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  19. The shorter dicentras, which are the native D. eximia and cultivars, need really good drainage to come back reliably. Make a mound and plant them on top. I think you were wise not to choose 'King of Hearts' but to go with 'Luxuriant'. The plain green brunnera is great for dry shade as is 'Variegata' and 'Jack Frost'. I left you a list of dry shade plants in my reply to your comment. Carolyn

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  20. Jen - I read all the pages on this amazing blog and now I love it even more! Your garden is MAGNIFICENT!!! I am jealous that you have no grass!! I sent you an email. :o)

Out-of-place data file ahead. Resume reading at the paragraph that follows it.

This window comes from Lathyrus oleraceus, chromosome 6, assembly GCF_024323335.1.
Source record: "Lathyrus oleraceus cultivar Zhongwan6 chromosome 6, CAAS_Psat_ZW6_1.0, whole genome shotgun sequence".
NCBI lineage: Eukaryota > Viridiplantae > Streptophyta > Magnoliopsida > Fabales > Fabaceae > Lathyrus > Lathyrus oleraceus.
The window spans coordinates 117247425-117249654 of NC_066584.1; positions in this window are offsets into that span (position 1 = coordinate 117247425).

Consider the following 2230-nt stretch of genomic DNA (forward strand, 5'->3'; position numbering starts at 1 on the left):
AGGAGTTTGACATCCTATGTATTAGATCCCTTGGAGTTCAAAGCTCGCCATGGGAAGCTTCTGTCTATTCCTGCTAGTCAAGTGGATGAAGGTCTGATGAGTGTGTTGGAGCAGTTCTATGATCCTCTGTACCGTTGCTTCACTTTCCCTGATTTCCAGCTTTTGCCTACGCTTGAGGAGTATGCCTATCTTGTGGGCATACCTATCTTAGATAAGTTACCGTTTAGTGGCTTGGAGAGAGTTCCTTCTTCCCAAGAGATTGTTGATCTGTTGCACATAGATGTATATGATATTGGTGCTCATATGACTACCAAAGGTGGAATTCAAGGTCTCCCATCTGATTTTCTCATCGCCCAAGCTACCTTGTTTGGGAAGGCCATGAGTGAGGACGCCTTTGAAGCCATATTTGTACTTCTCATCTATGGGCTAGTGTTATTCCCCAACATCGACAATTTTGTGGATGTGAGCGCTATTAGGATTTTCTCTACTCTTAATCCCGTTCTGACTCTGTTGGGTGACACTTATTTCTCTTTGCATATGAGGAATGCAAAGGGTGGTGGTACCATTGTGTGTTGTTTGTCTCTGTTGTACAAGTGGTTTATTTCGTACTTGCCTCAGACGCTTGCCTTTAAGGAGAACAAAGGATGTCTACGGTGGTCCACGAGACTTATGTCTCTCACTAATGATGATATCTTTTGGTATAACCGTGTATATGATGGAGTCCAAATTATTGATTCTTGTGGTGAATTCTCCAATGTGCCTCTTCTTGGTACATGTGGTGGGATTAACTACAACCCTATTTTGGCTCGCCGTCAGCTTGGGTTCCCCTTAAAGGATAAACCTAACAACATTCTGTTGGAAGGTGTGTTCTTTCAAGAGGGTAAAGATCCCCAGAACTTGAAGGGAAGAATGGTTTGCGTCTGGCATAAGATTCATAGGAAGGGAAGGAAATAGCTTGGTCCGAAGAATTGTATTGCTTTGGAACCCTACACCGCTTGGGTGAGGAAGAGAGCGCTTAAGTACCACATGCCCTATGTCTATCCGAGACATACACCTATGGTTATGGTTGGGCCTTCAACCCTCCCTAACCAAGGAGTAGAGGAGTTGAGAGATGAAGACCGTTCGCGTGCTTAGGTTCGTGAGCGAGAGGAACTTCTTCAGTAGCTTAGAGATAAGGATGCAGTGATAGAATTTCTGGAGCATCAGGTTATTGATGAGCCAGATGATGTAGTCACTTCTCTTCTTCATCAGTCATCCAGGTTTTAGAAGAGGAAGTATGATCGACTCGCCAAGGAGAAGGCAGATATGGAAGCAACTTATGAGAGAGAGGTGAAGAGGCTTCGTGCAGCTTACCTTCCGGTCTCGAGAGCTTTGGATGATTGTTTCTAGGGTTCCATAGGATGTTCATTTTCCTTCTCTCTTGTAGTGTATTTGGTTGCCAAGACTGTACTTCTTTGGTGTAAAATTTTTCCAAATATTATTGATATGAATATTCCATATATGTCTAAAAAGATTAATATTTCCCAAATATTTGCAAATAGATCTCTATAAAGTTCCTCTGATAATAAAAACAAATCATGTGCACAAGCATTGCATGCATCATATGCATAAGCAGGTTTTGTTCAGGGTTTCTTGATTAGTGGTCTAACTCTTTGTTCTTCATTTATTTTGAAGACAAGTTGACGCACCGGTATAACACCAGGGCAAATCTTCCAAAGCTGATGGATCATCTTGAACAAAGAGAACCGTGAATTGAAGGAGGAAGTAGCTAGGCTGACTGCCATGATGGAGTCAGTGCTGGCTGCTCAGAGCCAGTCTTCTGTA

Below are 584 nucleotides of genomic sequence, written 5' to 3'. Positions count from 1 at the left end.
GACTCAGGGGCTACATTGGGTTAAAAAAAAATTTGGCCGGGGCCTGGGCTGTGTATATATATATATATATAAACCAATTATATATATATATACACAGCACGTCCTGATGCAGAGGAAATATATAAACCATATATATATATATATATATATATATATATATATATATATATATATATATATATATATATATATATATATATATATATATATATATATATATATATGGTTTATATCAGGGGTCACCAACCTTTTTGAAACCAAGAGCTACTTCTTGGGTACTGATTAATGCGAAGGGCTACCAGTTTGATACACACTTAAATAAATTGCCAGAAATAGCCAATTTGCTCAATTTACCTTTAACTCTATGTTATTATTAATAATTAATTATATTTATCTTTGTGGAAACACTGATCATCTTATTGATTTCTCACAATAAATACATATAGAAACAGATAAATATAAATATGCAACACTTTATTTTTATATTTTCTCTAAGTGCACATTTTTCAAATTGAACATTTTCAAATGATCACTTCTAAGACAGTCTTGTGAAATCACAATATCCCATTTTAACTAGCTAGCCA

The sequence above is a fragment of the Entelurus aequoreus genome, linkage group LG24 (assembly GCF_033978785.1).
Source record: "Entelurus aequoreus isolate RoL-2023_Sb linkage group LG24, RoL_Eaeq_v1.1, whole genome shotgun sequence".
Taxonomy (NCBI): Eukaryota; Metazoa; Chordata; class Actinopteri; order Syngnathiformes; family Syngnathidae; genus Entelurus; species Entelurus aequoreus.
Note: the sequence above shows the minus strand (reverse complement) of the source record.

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  21. Your garden center offers some of my own favorites, though i am far south of you. I have a hard time resisting temptation in a good nursery. New for me this year are bleeding hearts and tiarella. My bleeding hearts will go dormant for the summer, but I had to have them, anyway. They should return to bloom next spring. And the tiarella i will keep watered, I promise!

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  22. Bloody hell Jennifer, thank goodness for the garden centre. Your pictures are fantastic, I still get a red face if I say ausome.